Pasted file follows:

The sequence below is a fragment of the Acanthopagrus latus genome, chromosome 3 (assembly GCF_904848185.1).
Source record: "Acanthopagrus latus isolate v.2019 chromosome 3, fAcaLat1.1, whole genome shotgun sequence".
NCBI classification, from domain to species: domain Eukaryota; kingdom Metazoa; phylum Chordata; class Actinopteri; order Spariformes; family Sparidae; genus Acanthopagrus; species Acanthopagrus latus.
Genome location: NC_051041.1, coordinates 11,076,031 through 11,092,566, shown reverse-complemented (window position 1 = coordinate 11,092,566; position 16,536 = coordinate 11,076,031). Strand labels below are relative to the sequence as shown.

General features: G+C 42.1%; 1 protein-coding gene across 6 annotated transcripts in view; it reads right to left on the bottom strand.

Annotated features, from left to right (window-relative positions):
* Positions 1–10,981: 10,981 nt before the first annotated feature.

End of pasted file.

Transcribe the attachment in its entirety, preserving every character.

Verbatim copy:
The sequence below is a fragment of the Acanthopagrus latus genome, chromosome 3 (assembly GCF_904848185.1).
Source record: "Acanthopagrus latus isolate v.2019 chromosome 3, fAcaLat1.1, whole genome shotgun sequence".
NCBI classification, from domain to species: domain Eukaryota; kingdom Metazoa; phylum Chordata; class Actinopteri; order Spariformes; family Sparidae; genus Acanthopagrus; species Acanthopagrus latus.
Genome location: NC_051041.1, coordinates 11,076,031 through 11,092,566, shown reverse-complemented (window position 1 = coordinate 11,092,566; position 16,536 = coordinate 11,076,031). Strand labels below are relative to the sequence as shown.

General features: G+C 42.1%; 1 protein-coding gene across 6 annotated transcripts in view; it reads right to left on the bottom strand.

Annotated features, from left to right (window-relative positions):
* Positions 1–10,981: 10,981 nt before the first annotated feature.